NFL Scouting Combine will be at Lucas Oil Stadium in 2009 and 2010
INDIANAPOLIS – The NFL Scouting Combine will move to Lucas Oil Stadium beginning next year and will be there again in 2010.
If Jeff Foster has his way, it will be there after that, too.
Foster, the president of National Football Scouting – the organization that runs the combine – said because of the relationship between the event's organizers and the city of Indianapolis, his preference is the combine will remain there long term.
"I would hope so," Foster said during the combine, which began last week and will conclude its final year in the RCA Dome in downtown Indianapolis on Tuesday. "The partners here have been fantastic. We are here as an organization now."
Foster noted that National Football Scouting had moved its organization to Indianapolis a year and a half ago.
"I would probably be in trouble at home if we tried to move again," he said.
Foster said the sides agreed to a two-year deal because of the newness of Lucas Oil Stadium, which is scheduled to open in time for the 2008 NFL season.
The combine has been held in Indianapolis since 1987.
"I don't think we've gone into the conversations about elsewhere," Foster said. "The idea was because we were moving into a new venue, we would do a short-term deal, a two-year deal. Although, when we say 'short-term,' it's longer than most of the deals we've done for the last 22 here. The partners we use in the city, the SCorp., and the different partners that we have, we've all been so comfortable in our relationships here that going beyond that is really a scheduling issue. It's a scheduling issue for everybody involved, starting with the NFL's master schedule and trying to find time.
"The idea behind doing 2009 and 2010 is in 2009 we get a real feel for the new venue and then in 2010 we can hopefully perfect and tweak any operational issues we have in the new venue."
The new convention center is scheduled to open in 2011, Foster said.
"At that point, we wanted to leave it open for discussion of whether we will use both venues or just maintain everything in Lucas Oil Stadium," Foster said.
The move to Lucas Oil Stadium should be a benefit, Foster said, because it "offers a larger space for us, primarily in the meeting space."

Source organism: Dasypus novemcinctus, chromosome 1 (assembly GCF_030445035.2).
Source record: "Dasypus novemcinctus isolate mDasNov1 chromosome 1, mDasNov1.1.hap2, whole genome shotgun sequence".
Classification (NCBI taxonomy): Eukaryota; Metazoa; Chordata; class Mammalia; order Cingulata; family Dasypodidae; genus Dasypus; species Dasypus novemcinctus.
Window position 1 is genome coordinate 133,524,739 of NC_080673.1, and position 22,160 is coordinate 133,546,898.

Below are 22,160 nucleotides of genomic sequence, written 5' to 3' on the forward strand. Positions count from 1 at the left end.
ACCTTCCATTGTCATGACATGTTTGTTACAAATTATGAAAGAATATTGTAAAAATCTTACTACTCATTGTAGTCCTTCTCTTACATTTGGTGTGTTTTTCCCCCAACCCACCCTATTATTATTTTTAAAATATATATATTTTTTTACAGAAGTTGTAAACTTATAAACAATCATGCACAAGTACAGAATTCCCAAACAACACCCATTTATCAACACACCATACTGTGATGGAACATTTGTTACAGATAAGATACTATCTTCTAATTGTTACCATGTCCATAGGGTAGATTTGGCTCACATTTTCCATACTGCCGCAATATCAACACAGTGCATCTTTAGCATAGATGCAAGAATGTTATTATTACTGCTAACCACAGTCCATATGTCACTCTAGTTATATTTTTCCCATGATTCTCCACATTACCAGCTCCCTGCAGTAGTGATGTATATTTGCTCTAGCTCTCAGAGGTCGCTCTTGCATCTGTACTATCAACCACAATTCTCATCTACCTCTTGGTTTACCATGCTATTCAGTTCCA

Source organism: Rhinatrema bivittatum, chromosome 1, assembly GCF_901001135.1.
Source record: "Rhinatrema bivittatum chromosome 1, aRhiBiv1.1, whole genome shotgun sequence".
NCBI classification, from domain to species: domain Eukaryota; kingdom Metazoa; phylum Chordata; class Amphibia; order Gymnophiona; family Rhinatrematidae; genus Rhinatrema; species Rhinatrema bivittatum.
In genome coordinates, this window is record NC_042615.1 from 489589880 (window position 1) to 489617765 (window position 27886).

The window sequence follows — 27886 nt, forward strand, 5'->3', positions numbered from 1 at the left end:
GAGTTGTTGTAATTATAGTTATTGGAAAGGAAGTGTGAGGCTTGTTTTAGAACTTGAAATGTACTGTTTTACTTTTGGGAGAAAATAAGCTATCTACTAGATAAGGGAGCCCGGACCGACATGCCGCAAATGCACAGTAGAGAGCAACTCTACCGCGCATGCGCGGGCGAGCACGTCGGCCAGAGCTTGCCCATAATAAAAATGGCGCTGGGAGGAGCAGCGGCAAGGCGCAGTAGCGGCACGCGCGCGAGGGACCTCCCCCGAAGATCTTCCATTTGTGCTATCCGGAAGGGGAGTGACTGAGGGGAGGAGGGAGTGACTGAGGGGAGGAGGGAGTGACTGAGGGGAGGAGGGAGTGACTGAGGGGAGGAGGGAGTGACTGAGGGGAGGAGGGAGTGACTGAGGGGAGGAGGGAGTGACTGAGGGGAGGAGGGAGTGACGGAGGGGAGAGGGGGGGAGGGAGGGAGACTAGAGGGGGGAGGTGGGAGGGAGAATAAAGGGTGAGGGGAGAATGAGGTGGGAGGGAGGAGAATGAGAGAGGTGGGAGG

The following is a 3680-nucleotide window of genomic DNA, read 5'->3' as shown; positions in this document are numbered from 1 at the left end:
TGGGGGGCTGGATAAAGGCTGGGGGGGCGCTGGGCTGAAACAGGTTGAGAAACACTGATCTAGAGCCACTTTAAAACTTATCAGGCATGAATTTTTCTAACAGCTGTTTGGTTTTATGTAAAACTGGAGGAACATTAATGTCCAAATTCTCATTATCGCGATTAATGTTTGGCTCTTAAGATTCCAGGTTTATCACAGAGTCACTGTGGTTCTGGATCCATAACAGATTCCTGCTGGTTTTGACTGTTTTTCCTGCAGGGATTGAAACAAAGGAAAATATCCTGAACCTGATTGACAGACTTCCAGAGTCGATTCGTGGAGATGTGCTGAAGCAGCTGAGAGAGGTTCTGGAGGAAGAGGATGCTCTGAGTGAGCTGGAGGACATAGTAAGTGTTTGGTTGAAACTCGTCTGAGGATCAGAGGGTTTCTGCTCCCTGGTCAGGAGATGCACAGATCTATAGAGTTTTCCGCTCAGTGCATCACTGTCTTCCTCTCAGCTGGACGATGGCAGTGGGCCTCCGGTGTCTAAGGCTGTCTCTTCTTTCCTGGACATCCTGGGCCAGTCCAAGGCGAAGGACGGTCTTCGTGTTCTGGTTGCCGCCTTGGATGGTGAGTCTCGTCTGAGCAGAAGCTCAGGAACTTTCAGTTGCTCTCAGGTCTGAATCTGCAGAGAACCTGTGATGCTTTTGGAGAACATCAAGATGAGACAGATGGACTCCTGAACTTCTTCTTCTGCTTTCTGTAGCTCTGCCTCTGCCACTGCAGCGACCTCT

"The goal with Lucas Oil Stadium is to use the facility for all phases of the event, whether it's the medical phases or the workout phases," Foster said. "The interviews will probably still be at our headquarter hotel because it's built well for that."
Foster said National Football Scouting is working with Clarion Health Partners to use "exclusively mobile units" in the future, which would enable athletes to not have to go to the hospital for the medical-testing portion of the combine. Colts President Bill Polian and other team executives said this weekend they believe the medical testing the most important element of the combine.
Some athletes go to the hospital during the combine two-to-three times, Foster said.
The combine, which officially began in 1984, has increased in notoriety in recent seasons, growing from an event covered by a handful of media members. This year, nearly 500 media credentials were issued and the event was covered live on the NFL Network.
About 1,900 NFL personnel attended this year's combine, including about 700 scouts.
"I think in terms of this event, it's just a natural segue from the Super Bowl and Pro Bowl to the draft," Foster said. "It's just a natural event. I think the event has worked hard to become more media friendly. The NFL communications department has done an excellent job in helping us as an event and in communicating with the (NFL's) Competition Committee to open it up and make it more media friendly."
National Football Scouting had discussions with five cities before moving its operations to Indianapolis, Foster said.
"The other city that was a finalist was Kansas City," Foster said. "There are certain parameters that we try to work within. We wanted a city that was centrally located so that all teams had access to it and it was easier to bring athletes. We didn't want to be on one coast or the other. Obviously there needs to be an indoor facility. The nice thing about Indianapolis is they have all those things plus they have an area where you can take a cab to and then walk the rest of the time.
"I think we had somewhere around the neighborhood of, just with club personnel, 10,000-11,000 room nights during the seven days that we're here. For that many people to be able to walk centrally to one area for all facilities was certainly a benefit."
MORE MEASURABLES: Virginia defensive end Chris Long, a projected Top 5 overall selection, ran a 4.75-second 40-yard dash on Monday, the seventh-fastest time among defensive linemen at the combine.
End Quentin Groves of Auburn was the fastest defensive lineman at 4.57, followed by end Shawn Crable of Michigan at 4.64, end Vernon Gholston of Ohio State at 4.67, end Chris Ellis of Virginia Tech at 4.71 and end Curtis Gatewood of Vanderbilt at 4.74.
The Top 5 linebackers in the 40-yard dash were Gary Guyton of Georgia Tech at 4.47, Wesley Woodward of Kentucky at 4.51, Jerod Mayo of Tennessee at 4.54, Stanford Keglar of Purdue at 4.58 and Jonathan Goff of Vanderbilt at 4.63.
In the bench press, Keglar led all linebackers with 29 repetitions at 225 pounds, followed by Goff at 28, Spencer Larsen of Arizona at 27, Durell Mapp of North Carolina at 27 and Jeremy Leman of Illinois at 26.
Cornerbacks and safeties are scheduled to work out Tuesday.